10/07/2004: Gem o'the Day:
Worst Question: Moderator Gwen Ifill asks the combatants to describe their differences without ever mentioning their running mates by name. Now there's a useful skill in a leader. Hop to the mailbox on your left foot, being careful not to touch any cracks in the concrete! Chug a 32-ounce Yoo Hoo without coming up for air! Write a novel that does not contain the letter 'E'! Edwards' foot slipped off this particular Twister board twice in a row as he sullied his lips with the forbidden K-word, prompting a finger-wagging from Ifill. But the no-name game was no stretch for Cheney, since he barely mentioned his boss's name at all during the entire hour-and-a-half long exchange, choosing instead to stick with the royal "we" (just take a look at the transcript.) There's no doubt that trying to forget who's running the country has been a crucial survival strategy for all of us during the past four years, but isn't it Cheney's job to at least pretend Bush is in charge?
Laziest Argument: Cheney's claim that Bush would be a better commander in chief because "he's already done it for four years." The perfect argument for keeping your job: you already have it! I've been at Slate for almost a year now – can we just skip that performance review, boss? Hey, Saddam had been in power since 1979! Where's the loyalty there?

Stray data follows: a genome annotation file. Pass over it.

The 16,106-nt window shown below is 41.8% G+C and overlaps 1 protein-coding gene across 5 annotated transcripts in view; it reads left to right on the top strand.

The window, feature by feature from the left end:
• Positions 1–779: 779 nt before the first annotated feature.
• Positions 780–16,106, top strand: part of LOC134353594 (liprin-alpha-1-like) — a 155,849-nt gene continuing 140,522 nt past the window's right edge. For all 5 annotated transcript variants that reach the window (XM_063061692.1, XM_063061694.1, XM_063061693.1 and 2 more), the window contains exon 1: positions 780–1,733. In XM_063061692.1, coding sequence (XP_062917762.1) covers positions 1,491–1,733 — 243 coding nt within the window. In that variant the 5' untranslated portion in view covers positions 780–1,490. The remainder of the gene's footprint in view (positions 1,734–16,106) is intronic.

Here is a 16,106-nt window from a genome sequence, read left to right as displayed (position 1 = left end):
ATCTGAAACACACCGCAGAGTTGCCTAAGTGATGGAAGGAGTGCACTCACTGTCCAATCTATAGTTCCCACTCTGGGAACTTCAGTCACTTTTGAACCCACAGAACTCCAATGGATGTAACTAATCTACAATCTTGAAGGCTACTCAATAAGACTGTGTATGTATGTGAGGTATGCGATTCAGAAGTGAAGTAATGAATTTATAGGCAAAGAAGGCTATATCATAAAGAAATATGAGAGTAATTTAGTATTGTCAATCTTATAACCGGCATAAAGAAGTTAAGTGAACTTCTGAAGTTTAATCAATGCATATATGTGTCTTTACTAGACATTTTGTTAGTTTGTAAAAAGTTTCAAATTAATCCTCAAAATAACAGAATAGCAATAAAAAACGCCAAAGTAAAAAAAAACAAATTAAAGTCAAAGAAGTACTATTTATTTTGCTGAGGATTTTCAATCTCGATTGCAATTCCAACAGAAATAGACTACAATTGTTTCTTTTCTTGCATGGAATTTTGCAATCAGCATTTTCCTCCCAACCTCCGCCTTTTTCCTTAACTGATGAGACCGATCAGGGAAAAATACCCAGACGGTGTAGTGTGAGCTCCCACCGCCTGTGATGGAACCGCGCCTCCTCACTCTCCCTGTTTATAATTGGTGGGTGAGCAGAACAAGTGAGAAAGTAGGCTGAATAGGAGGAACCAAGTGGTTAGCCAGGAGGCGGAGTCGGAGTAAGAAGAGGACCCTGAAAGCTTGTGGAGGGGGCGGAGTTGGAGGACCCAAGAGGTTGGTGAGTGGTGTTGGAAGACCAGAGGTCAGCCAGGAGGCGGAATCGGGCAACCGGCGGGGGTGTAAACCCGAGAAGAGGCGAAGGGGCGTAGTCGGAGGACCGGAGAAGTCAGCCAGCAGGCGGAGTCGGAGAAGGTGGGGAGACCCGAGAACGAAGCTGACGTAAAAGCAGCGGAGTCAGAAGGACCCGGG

Biggest Nonverbal Mistake: Edwards' frequent sips of water from that black coffee mug. I realize a man needs to wet his whistle now and then, but every time Edwards swallowed, he let his tongue loll outside his mouth for a brief, terrible moment, like a camel ruminating in the desert sun. I came to dread those sips. There is not a politician out there whose tongue I want to see more of. Less political tongue in '04, that's my motto.
Sneakiest Save: Cheney's deferential silence, and voluntary forfeiting of his 90-second response time, when Edwards complimented him on loving his gay daughter, even as the Bush administration opposed her right to marry. Yes, it was tacky of Edwards to get personal. But his subsequent dismissal of the gay marriage ban as a meaningless wedge issue was one of the few morally satisfying moments of the debate. The talking heads are already spinning Cheney's non-response as "gracious" and "classy," but wasn't it also an effective technique to avoid dwelling on the screaming contradiction between Cheney's personal life and the Bush administration's gay-baiting tactics? ...
Len on 10.07.04 @ 07:35 AM CST